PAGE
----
Monsoon arrives in Kerala three days ahead of schedule

The southwest monsoon arrived three days ahead of schedule in Kerala on Tuesday, heralding the start of the rainy season in mainland India and the onset of the summer-sown or kharif agricultural season that accounts for half the country’s annual food output.

It has been raining for the past two days in Kerala, the first to receive the annual rains that are the lifeline of India. The monsoon is critical for agriculture because nearly 60% of India’s cropped area lacks access to assured irrigation; a good monsoon is one enabling factor of a healthy rural economy;. Two-thirds of Indians depend on agriculture for a livelihood. With the pre-monsoon showers this week, days, there was no fanfare to the arrival of the monsoon this year. Indeed, many people got to know that the monsoon had arrived, and before schedule, after the India Meteorological Department (IMD) made the announcement in New Delhi.

The monsoon usually arrives around June 1 every year. After arrival in Kerala, the rains usually take 15 days to cover the entire southern peninsula and most parts of the country by July.

The onset is in line with IMD’s prediction, which comes with a model error of ± 4 days.

Skymet Weather, a private forecasting agency, had announced that conditions for the onset of monsoon had been fulfilled by Monday and the onset of rains would happen on May 28.

Only the IMD can officially declare the arrival of the monsoon. It had predicted rains would arrive over the Andaman and Nicobar Islands, where they reach before the mainland, by May 23. “There was a delay in the onset of monsoon over the Andaman & Nicobar Islands because of the cyclonic system in the Arabian Sea that was blocking the advance of the monsoon. However, since that weakened into a depression, the monsoon has advanced quickly,” DS Pai, senior scientist at the IMD, said.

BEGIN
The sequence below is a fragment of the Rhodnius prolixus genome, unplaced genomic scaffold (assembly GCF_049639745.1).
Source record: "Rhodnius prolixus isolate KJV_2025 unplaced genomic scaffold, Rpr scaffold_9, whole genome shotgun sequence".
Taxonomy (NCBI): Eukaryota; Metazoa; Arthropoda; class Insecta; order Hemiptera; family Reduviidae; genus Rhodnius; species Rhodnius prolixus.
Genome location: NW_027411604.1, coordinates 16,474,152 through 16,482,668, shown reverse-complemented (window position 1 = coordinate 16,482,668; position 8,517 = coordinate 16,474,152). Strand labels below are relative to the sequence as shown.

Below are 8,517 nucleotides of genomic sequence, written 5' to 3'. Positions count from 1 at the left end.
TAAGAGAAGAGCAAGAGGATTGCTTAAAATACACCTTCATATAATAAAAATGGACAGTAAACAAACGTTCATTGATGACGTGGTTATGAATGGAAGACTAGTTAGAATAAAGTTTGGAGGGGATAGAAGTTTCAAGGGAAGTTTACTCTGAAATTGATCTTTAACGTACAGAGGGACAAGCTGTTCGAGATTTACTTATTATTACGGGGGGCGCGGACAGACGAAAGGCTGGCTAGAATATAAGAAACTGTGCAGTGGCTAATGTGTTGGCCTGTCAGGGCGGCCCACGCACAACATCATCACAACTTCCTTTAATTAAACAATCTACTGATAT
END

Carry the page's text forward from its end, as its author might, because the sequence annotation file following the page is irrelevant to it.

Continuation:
“Heavy rain was reported from many parts of the state and Lakshadweep. Amini in Lakshadweep reported 24 mm rain and Konni (Pathanamthitta) in Kerala has 18 mm. Conditions are conducive for further advancement of clouds,” said IMD regional director K Santosh.

The onset is announced when three conditions are fulfilled: after May 10, when there is at least 2.5mm rainfall for two consecutive days at 60% of the 14 stations in Kerala; strong and deep westerly winds from the Arabian Sea; and outgoing long wave radiation below 200 watt per square metre, which indicates a thick cloud cover.

“If the IMD does not consider that all three conditions are met, then tit does not declare the onset of monsoon,” Mahesh Palawat, chief meteorologist at Skymet Weather, said. “We used IMD data for rainfall but for the other two we used our own data.”

The monsoon season in India lasts between June and September and the rains advance from the south, with northwestern India receiving rains between June 15 and July 15. The rains start withdrawing around August.

In its preliminary forecast in April, the IMD predicted a normal southwest monsoon this year, which occurs when rainfall is between 96- 104% of the 50-year average of 887 mm, also called the Long Period Average (LPA).

This year it will be 97% of the LPA with an error margin of +/- 5%, the weather agency said.

While Kerala is happy that the monsoon is early, some in the state are worried because the rains bring a myriad viral diseases to the state. The state recently witnessed the outbreak of the dreaded Nipah virus that claimed the lives of 14 in north Kerala. Timely showers help farmers to start sowing of major summer crops including rice, cotton, pulses, soyabean, oilseeds and coarse cereals. For robust food output, the showers must now advance rapidly to rest of the country. “There is no correlation between early or timely arrival of the monsoon and its subsequent progress. We hope it covers most parts of the country in time. This is not always the case,” said SK Ramesh, a former agronomist with the state-run Indian Council of Agricultural Research.

In 2016, the monsoon made steady progress over south India, after a nine-day delayed onset on June 8. Yet, its progress in other parts was behind schedule for the first 15 days of the rainy season. In that year, by the first week of July, while south India recorded surplus rainfall of 12%, showers in central, northwest and eastern parts were been deficient by 46% 14% and 34%.

Sowing in central Indian states such as Andhra Pradesh, a major paddy-growing state, and Maharashtra starts by June third week.

(Ramesh Babu in Thiruvananthapuram and Zia Haq in New Delhi contributed to this story)